I recently heard from David Goss, editor-in-chief of the Journal of Number Theory, that the journal is planning on introducing video abstracts for papers that they publish. Here’s his e-mail explaining this:
By now I believe that all of us have had the pleasure of watching a famous scientist or mathematician discuss their work on internet video. I have certainly done so myself and learned much. Indeed I can readily give a long list of mathematicians who I would very much like to view presenting the ideas behind their great works.
For example, it would be fabulous to watch a young Serre discussing the ideas behind FAC or GAGA; or a young Faltings discussing his solution on the Mordell Conjecture etc. I am sure that each of you can compile your own long list (and obviously not just papers on number theory!).
It is in this spirit that I suggested to Elsevier that all JNT authors be allowed to present a short (4 minutes max) “video abstract” of their accepted manuscript. Elsevier has kindly accepted this idea and is now quite excited about it.
The idea is very simple: When a paper is *finally accepted* for JNT, the author will be notified and given the option of putting up a video abstract — THIS IS ONLY FOR ACCEPTED PAPERS! The video will be watched to check for professionalism etc., and those videos deemed offensive will not be used (and the author sanctioned!). The video will then be linked next to the paper on the JNT website. Information on how to upload files, etc., will be on the JNT website by April 23, 2008.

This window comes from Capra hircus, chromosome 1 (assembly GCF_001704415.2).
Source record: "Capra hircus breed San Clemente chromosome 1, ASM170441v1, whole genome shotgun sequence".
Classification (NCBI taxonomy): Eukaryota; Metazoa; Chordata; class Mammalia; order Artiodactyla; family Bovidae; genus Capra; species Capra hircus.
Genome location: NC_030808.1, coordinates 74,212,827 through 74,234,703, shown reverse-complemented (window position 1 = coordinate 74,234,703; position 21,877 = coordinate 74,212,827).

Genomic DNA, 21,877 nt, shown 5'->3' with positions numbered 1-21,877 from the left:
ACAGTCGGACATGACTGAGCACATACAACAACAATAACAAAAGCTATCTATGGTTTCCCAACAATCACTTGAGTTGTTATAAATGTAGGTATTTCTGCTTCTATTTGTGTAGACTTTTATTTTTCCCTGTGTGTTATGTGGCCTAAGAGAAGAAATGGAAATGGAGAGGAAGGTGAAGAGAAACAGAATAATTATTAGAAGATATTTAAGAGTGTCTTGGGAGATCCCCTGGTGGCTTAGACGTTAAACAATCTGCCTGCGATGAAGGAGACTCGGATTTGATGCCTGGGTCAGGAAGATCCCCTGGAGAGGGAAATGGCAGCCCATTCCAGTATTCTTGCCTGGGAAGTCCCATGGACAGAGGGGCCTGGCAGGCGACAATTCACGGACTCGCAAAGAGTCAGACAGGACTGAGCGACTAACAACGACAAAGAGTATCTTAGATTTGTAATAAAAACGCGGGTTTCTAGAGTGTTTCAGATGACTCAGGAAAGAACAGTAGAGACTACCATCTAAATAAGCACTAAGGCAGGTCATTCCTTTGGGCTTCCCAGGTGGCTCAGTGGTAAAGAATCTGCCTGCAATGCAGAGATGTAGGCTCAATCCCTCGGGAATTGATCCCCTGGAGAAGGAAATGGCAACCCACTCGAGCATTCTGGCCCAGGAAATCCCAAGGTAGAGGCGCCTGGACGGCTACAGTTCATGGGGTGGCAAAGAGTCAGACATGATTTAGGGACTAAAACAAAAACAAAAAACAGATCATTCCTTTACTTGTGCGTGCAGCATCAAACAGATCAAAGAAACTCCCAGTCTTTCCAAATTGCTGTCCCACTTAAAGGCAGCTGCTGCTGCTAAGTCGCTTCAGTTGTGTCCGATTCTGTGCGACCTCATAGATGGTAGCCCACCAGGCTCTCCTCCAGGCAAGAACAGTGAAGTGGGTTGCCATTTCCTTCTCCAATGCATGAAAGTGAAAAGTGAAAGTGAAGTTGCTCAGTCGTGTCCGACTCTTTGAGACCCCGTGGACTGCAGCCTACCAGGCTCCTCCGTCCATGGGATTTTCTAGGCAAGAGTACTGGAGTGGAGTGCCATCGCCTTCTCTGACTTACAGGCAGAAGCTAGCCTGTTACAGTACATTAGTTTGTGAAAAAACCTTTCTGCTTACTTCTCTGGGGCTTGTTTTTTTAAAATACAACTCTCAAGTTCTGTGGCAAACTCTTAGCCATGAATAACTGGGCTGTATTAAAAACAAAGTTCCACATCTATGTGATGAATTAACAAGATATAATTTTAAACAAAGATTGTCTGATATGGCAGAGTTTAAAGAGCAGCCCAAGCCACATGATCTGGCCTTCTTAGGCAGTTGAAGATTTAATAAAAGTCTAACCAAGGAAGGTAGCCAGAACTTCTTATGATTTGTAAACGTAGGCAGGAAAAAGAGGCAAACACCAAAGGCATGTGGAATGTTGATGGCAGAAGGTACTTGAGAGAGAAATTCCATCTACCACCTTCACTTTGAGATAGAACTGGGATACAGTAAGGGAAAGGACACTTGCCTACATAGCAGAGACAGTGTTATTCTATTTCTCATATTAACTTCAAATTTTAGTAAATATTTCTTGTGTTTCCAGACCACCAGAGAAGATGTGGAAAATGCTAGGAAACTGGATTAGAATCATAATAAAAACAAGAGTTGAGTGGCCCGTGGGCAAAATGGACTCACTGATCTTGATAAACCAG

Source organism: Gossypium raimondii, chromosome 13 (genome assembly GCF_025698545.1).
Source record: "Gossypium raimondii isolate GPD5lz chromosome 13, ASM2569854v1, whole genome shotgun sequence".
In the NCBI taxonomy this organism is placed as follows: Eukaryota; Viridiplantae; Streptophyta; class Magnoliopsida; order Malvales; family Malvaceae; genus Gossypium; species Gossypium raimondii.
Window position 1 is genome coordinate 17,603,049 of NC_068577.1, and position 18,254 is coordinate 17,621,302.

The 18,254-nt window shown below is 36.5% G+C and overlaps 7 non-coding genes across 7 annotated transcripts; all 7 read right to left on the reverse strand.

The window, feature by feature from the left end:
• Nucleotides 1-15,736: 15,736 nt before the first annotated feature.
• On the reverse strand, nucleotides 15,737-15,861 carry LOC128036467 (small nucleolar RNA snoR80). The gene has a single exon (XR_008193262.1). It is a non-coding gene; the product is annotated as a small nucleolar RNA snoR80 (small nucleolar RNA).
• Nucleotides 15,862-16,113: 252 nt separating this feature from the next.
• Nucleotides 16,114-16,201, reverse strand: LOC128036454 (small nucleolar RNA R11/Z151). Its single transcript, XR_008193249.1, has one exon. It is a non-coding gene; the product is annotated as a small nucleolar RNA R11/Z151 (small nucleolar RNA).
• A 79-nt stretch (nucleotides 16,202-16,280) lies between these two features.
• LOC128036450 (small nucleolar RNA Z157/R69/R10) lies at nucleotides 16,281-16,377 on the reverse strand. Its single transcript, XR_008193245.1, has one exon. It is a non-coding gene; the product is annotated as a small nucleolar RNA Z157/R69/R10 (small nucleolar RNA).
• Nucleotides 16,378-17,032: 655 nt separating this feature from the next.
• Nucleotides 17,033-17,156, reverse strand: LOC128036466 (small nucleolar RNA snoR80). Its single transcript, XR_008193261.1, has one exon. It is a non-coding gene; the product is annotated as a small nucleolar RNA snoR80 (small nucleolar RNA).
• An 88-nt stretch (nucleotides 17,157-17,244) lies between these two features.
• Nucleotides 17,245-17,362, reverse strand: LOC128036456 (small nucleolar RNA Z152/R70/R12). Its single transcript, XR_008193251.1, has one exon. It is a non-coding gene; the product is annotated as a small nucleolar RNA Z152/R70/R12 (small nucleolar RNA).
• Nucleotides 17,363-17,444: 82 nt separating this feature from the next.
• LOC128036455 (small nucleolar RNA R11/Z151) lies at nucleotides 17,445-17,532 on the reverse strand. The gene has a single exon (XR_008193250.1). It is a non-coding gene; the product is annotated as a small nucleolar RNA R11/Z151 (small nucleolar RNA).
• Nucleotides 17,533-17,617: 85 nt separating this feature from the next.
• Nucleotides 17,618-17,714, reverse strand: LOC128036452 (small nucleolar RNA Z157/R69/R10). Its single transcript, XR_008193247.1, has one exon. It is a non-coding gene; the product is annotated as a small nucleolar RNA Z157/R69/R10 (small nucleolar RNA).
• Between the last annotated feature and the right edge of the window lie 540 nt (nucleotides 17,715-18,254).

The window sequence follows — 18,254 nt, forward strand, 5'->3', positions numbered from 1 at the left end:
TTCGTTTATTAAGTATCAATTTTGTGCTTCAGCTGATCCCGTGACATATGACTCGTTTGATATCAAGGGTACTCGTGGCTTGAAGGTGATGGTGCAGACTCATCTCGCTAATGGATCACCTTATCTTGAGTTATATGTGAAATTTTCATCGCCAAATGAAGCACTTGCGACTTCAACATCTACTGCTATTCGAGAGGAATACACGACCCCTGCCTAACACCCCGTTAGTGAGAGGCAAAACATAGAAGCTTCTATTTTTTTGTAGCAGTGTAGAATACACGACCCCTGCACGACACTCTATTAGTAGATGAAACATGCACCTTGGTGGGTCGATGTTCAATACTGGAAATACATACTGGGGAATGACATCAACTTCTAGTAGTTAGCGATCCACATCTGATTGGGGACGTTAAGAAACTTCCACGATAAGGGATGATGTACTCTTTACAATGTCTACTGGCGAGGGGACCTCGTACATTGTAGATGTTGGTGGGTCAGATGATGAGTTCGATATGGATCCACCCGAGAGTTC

Videoing virtually anything is now deeply a part of our culture as witness the rise of YouTube. In fact, we will be using YouTube itself temporarily until Science Direct is augmented to handle flash files (which I hope will be within a few months). The url is:
where there is a short video about these multimedia abstracts!
I expect the video to be very low key like the one on the above url. I also think that, frankly, it will be a fun thing to do after all the hard work producing an accepted manuscript! Certainly the technology to produce such videos is now ubiquitous worldwide.
It is important to note that ALL such videos will be archived by Elsevier and thus will be available for future scholars and mathematicians.
With a little thought one can see vast possibilities here: For instance a paper on the topology of elliptic curves could be proceeded by a short video of computer graphics narrated by the author etc.
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